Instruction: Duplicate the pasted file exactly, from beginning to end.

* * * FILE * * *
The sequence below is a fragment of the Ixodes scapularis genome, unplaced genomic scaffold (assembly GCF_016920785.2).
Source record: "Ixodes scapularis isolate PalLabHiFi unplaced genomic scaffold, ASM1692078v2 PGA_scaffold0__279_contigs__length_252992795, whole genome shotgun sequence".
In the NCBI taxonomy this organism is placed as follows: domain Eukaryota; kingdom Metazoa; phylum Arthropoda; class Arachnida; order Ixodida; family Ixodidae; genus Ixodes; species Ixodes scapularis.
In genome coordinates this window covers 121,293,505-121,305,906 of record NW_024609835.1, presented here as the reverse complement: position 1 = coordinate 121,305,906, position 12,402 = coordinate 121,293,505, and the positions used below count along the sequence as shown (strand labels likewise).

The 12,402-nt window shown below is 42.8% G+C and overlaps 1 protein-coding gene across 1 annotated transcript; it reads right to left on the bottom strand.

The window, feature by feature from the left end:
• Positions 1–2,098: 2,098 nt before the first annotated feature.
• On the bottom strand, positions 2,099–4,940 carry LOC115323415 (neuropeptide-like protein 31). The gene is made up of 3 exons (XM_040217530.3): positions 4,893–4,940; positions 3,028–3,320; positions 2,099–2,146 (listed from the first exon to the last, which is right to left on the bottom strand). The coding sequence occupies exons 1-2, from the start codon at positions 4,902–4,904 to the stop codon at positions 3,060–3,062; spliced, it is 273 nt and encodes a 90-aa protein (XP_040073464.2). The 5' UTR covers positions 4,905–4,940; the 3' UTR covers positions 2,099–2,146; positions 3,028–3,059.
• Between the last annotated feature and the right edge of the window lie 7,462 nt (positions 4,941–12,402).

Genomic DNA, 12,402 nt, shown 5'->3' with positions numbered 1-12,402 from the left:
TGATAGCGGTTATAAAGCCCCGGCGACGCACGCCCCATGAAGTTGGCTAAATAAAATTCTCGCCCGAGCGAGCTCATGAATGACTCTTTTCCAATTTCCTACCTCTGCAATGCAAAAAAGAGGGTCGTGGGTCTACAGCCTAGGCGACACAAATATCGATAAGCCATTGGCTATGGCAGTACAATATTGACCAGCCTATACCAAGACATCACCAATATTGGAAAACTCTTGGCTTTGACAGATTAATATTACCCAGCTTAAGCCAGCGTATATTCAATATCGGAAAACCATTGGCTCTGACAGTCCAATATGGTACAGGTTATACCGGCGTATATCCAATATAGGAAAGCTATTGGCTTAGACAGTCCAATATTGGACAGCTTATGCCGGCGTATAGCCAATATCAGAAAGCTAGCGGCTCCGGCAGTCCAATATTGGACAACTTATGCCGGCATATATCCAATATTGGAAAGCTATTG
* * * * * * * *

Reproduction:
The sequence below is a fragment of the Ixodes scapularis genome, unplaced genomic scaffold (assembly GCF_016920785.2).
Source record: "Ixodes scapularis isolate PalLabHiFi unplaced genomic scaffold, ASM1692078v2 PGA_scaffold0__279_contigs__length_252992795, whole genome shotgun sequence".
In the NCBI taxonomy this organism is placed as follows: domain Eukaryota; kingdom Metazoa; phylum Arthropoda; class Arachnida; order Ixodida; family Ixodidae; genus Ixodes; species Ixodes scapularis.
In genome coordinates this window covers 121,293,505-121,305,906 of record NW_024609835.1, presented here as the reverse complement: position 1 = coordinate 121,305,906, position 12,402 = coordinate 121,293,505, and the positions used below count along the sequence as shown (strand labels likewise).

The 12,402-nt window shown below is 42.8% G+C and overlaps 1 protein-coding gene across 1 annotated transcript; it reads right to left on the bottom strand.

The window, feature by feature from the left end:
• Positions 1–2,098: 2,098 nt before the first annotated feature.
• On the bottom strand, positions 2,099–4,940 carry LOC115323415 (neuropeptide-like protein 31). The gene is made up of 3 exons (XM_040217530.3): positions 4,893–4,940; positions 3,028–3,320; positions 2,099–2,146 (listed from the first exon to the last, which is right to left on the bottom strand). The coding sequence occupies exons 1-2, from the start codon at positions 4,902–4,904 to the stop codon at positions 3,060–3,062; spliced, it is 273 nt and encodes a 90-aa protein (XP_040073464.2). The 5' UTR covers positions 4,905–4,940; the 3' UTR covers positions 2,099–2,146; positions 3,028–3,059.
• Between the last annotated feature and the right edge of the window lie 7,462 nt (positions 4,941–12,402).

Genomic DNA, 12,402 nt, shown 5'->3' with positions numbered 1-12,402 from the left:
TGATAGCGGTTATAAAGCCCCGGCGACGCACGCCCCATGAAGTTGGCTAAATAAAATTCTCGCCCGAGCGAGCTCATGAATGACTCTTTTCCAATTTCCTACCTCTGCAATGCAAAAAAGAGGGTCGTGGGTCTACAGCCTAGGCGACACAAATATCGATAAGCCATTGGCTATGGCAGTACAATATTGACCAGCCTATACCAAGACATCACCAATATTGGAAAACTCTTGGCTTTGACAGATTAATATTACCCAGCTTAAGCCAGCGTATATTCAATATCGGAAAACCATTGGCTCTGACAGTCCAATATGGTACAGGTTATACCGGCGTATATCCAATATAGGAAAGCTATTGGCTTAGACAGTCCAATATTGGACAGCTTATGCCGGCGTATAGCCAATATCAGAAAGCTAGCGGCTCCGGCAGTCCAATATTGGACAACTTATGCCGGCATATATCCAATATTGGAAAGCTATTG